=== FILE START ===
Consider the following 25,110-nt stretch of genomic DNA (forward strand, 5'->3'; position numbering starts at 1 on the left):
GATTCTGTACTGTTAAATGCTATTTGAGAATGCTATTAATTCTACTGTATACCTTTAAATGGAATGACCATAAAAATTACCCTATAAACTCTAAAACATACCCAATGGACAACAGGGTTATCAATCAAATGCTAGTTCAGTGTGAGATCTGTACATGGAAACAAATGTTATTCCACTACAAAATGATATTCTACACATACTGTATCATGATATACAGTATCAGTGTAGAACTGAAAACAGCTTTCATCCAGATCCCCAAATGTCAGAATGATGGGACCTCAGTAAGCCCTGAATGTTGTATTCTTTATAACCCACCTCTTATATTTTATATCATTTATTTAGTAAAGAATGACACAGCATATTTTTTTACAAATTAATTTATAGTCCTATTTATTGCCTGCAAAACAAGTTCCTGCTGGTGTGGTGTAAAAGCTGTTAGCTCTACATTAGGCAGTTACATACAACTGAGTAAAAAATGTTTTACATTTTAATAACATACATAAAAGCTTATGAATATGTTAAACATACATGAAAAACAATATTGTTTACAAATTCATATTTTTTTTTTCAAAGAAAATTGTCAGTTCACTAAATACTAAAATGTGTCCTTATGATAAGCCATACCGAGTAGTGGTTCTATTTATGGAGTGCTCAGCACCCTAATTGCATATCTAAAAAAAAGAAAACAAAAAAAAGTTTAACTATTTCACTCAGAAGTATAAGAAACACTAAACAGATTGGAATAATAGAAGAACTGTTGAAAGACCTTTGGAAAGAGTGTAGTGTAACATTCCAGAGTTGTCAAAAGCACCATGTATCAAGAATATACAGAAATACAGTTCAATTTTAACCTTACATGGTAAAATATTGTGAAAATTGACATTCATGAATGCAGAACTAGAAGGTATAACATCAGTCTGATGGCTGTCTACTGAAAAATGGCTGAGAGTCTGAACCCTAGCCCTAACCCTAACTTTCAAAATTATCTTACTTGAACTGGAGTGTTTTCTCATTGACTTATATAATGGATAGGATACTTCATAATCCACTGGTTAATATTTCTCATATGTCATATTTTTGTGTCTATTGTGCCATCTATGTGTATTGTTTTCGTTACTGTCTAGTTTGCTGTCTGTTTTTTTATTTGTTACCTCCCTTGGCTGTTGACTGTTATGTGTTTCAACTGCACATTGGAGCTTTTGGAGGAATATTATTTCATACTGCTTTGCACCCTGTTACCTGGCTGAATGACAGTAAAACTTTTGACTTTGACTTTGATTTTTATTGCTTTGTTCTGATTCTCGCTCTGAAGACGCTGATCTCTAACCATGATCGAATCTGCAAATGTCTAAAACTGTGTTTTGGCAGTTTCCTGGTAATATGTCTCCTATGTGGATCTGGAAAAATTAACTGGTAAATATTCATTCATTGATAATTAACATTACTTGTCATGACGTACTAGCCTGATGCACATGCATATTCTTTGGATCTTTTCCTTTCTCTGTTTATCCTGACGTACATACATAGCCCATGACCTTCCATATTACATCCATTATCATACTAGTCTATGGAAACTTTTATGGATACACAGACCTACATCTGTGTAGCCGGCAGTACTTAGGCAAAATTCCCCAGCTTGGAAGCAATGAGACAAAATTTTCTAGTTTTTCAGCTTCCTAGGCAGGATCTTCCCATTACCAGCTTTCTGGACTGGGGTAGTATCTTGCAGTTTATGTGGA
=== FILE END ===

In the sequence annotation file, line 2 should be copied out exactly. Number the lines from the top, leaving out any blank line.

GATTCTGTACTGTTAAATGCTATTTGAGAATGCTATTAATTCTACTGTATACCTTTAAATGGAATGACCATAAAAATTACCCTATAAACTCTAAAACATACCCAATGGACAACAGGGTTATCAATCAAATGCTAGTTCAGTGTGAGATCTGTACATGGAAACAAATGTTATTCCACTACAAAATGATATTCTACACATACTGTATCATGATATACAGTATCAGTGTAGAACTGAAAACAGCTTTCATCCAGATCCCCAAATGTCAGAATGATGGGACCTCAGTAAGCCCTGAATGTTGTATTCTTTATAACCCACCTCTTATATTTTATATCATTTATTTAGTAAAGAATGACACAGCATATTTTTTTACAAATTAATTTATAGTCCTATTTATTGCCTGCAAAACAAGTTCCTGCTGGTGTGGTGTAAAAGCTGTTAGCTCTACATTAGGCAGTTACATACAACTGAGTAAAAAATGTTTTACATTTTAATAACATACATAAAAGCTTATGAATATGTTAAACATACATGAAAAACAATATTGTTTACAAATTCATATTTTTTTTTTCAAAGAAAATTGTCAGTTCACTAAATACTAAAATGTGTCCTTATGATAAGCCATACCGAGTAGTGGTTCTATTTATGGAGTGCTCAGCACCCTAATTGCATATCTAAAAAAAAGAAAACAAAAAAAAGTTTAACTATTTCACTCAGAAGTATAAGAAACACTAAACAGATTGGAATAATAGAAGAACTGTTGAAAGACCTTTGGAAAGAGTGTAGTGTAACATTCCAGAGTTGTCAAAAGCACCATGTATCAAGAATATACAGAAATACAGTTCAATTTTAACCTTACATGGTAAAATATTGTGAAAATTGACATTCATGAATGCAGAACTAGAAGGTATAACATCAGTCTGATGGCTGTCTACTGAAAAATGGCTGAGAGTCTGAACCCTAGCCCTAACCCTAACTTTCAAAATTATCTTACTTGAACTGGAGTGTTTTCTCATTGACTTATATAATGGATAGGATACTTCATAATCCACTGGTTAATATTTCTCATATGTCATATTTTTGTGTCTATTGTGCCATCTATGTGTATTGTTTTCGTTACTGTCTAGTTTGCTGTCTGTTTTTTTATTTGTTACCTCCCTTGGCTGTTGACTGTTATGTGTTTCAACTGCACATTGGAGCTTTTGGAGGAATATTATTTCATACTGCTTTGCACCCTGTTACCTGGCTGAATGACAGTAAAACTTTTGACTTTGACTTTGATTTTTATTGCTTTGTTCTGATTCTCGCTCTGAAGACGCTGATCTCTAACCATGATCGAATCTGCAAATGTCTAAAACTGTGTTTTGGCAGTTTCCTGGTAATATGTCTCCTATGTGGATCTGGAAAAATTAACTGGTAAATATTCATTCATTGATAATTAACATTACTTGTCATGACGTACTAGCCTGATGCACATGCATATTCTTTGGATCTTTTCCTTTCTCTGTTTATCCTGACGTACATACATAGCCCATGACCTTCCATATTACATCCATTATCATACTAGTCTATGGAAACTTTTATGGATACACAGACCTACATCTGTGTAGCCGGCAGTACTTAGGCAAAATTCCCCAGCTTGGAAGCAATGAGACAAAATTTTCTAGTTTTTCAGCTTCCTAGGCAGGATCTTCCCATTACCAGCTTTCTGGACTGGGGTAGTATCTTGCAGTTTATGTGGA